Mount Whitney is universally famous as the highest mountain in the United States outside of Alaska, as well as the highest point in California and the Sierra Nevada. Few major peaks have a more pronounced Jekyll-and-Hyde personality; the east face features sheer cliffs plunging thousands of feet down to the Owens Valley, while the west side provides a much more gentle aspect. The summit area is very flat and broad, one of the more anticlimactic summits of a famous peak anywhere.
Even though the east face of Whitney is the steeper, cliffy side of the mountain, it overlooks U.S. 395 and provides the easiest and quickest ways to the summit. Access from the west is a multi-day backpacking trip across the great gash of the Kern River canyon from the Sequoia National Park roads.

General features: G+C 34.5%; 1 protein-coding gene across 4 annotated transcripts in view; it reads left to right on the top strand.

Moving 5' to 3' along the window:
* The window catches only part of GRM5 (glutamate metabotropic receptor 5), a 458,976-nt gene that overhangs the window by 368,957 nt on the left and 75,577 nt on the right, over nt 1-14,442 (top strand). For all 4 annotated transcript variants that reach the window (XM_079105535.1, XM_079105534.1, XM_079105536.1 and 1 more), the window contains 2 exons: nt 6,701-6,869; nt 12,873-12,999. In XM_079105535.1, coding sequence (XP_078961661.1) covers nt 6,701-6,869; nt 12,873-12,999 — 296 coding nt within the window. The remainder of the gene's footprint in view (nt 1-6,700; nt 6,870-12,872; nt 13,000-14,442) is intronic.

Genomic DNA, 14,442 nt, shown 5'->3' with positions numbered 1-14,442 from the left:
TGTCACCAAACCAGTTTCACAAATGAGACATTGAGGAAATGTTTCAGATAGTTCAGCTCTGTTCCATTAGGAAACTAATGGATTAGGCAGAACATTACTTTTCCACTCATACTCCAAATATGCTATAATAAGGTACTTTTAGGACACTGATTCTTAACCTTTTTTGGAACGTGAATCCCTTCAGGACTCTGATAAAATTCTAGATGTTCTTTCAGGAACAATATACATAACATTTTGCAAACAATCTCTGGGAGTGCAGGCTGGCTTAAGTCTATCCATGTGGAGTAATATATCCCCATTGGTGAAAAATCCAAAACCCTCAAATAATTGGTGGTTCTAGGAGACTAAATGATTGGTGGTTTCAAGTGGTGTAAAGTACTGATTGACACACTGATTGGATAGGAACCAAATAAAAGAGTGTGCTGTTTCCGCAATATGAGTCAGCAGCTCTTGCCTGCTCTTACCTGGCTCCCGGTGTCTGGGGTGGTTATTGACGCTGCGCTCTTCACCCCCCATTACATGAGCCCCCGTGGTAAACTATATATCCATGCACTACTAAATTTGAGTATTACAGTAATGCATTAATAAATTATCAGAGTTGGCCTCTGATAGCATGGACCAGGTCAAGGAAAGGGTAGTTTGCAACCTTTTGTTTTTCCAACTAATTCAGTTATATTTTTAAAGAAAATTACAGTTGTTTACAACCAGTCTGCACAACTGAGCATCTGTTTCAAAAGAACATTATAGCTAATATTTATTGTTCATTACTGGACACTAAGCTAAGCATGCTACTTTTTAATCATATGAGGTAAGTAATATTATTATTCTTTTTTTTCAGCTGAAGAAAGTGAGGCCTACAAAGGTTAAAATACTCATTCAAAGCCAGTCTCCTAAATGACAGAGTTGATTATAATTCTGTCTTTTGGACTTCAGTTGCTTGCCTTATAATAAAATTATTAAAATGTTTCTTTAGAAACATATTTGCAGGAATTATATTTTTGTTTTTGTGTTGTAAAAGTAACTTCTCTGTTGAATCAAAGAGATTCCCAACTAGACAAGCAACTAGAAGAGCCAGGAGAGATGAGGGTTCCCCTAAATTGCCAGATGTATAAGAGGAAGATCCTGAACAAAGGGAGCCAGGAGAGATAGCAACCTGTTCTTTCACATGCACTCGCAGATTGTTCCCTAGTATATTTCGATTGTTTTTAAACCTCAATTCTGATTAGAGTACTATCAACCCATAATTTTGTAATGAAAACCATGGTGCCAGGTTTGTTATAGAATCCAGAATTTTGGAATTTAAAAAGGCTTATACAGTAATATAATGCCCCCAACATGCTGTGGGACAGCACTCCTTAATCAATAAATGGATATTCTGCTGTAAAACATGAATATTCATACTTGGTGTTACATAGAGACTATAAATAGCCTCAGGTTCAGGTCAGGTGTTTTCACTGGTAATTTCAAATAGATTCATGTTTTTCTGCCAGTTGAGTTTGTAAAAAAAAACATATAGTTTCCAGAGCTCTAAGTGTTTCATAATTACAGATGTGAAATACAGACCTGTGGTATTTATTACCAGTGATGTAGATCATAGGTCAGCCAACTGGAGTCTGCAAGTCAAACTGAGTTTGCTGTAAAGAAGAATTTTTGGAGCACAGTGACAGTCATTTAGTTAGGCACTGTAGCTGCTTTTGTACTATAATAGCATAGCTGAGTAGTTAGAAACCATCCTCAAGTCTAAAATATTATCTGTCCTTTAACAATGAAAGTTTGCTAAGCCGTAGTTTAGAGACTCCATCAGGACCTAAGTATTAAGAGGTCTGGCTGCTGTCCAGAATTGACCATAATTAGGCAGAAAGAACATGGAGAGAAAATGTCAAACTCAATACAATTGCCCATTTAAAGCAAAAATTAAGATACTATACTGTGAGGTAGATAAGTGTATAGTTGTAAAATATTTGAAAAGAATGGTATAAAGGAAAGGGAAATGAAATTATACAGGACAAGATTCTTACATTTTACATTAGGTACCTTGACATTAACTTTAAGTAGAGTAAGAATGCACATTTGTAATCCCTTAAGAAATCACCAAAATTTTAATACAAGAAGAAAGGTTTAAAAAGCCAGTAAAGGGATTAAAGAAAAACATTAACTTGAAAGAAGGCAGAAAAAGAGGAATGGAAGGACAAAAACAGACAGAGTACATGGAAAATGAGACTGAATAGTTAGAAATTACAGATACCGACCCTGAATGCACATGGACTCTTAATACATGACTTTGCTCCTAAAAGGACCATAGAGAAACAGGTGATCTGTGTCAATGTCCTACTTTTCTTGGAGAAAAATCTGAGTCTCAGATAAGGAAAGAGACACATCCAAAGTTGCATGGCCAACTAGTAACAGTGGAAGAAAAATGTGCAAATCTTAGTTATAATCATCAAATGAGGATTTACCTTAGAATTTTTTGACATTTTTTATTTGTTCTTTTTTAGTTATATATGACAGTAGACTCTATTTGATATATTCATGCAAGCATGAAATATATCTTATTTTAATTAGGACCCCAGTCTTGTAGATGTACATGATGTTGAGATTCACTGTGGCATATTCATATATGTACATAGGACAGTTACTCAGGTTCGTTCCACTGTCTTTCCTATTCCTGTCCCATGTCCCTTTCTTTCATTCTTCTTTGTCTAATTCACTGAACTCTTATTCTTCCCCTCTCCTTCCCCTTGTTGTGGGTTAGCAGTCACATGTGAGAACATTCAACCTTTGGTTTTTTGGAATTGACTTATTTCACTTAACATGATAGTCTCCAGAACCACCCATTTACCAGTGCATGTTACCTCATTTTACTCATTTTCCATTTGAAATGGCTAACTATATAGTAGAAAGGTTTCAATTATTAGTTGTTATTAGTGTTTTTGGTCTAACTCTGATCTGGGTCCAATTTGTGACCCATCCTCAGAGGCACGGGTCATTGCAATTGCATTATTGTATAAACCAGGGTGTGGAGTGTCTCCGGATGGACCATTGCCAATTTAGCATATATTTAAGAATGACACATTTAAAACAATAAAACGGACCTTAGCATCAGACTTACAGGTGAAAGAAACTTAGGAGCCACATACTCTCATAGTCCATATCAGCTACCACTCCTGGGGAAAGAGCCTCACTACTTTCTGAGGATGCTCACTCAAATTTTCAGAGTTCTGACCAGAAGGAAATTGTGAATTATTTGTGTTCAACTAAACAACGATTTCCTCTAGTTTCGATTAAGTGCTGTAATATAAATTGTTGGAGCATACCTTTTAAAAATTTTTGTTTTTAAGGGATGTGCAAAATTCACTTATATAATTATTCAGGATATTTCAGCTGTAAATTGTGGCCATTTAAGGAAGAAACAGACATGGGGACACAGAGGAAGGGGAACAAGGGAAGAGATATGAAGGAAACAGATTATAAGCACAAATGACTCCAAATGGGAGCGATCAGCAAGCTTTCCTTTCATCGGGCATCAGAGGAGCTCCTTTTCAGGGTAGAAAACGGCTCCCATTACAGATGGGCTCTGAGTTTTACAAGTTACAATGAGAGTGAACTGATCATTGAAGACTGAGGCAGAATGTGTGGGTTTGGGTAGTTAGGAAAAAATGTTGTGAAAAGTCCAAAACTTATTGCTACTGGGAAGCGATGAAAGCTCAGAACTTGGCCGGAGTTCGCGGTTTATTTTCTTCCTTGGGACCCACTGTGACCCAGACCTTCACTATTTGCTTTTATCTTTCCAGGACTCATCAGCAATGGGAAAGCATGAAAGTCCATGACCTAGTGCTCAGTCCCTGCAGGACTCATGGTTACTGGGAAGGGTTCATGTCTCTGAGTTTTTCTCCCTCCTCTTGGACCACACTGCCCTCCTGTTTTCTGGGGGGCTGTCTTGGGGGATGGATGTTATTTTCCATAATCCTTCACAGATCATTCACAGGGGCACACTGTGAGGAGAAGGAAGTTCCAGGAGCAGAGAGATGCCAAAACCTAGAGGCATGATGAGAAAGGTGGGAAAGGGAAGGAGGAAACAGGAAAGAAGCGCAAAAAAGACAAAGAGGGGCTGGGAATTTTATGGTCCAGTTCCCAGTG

By far the easiset route is the Mount Whitney Trail from the Whitney Portal Campground at the end of a paved road from Lone Pine. It is a graded, well-maintained trail that uses hundreds and hundreds of switchbacks to gain the crest of the Sierra a mile or so south of the summit, and then winds along behind the craggy pinnacles of the crest to the main summit. The main obstacle is bureaucracy; the climb is so popular that camping reservations often need to be made months in advance. One strategy for avoiding the hassle is to make the trip a very long (almost superhuman) day-hike, avoiding the need for a camping permit.
There are many other routes, including the "Mountaineer's Route" on the east face, a nice class 2/class 3 alternative to the throngs on the trail. There is no shortage of world-class big wall rock climbing on much of the east face.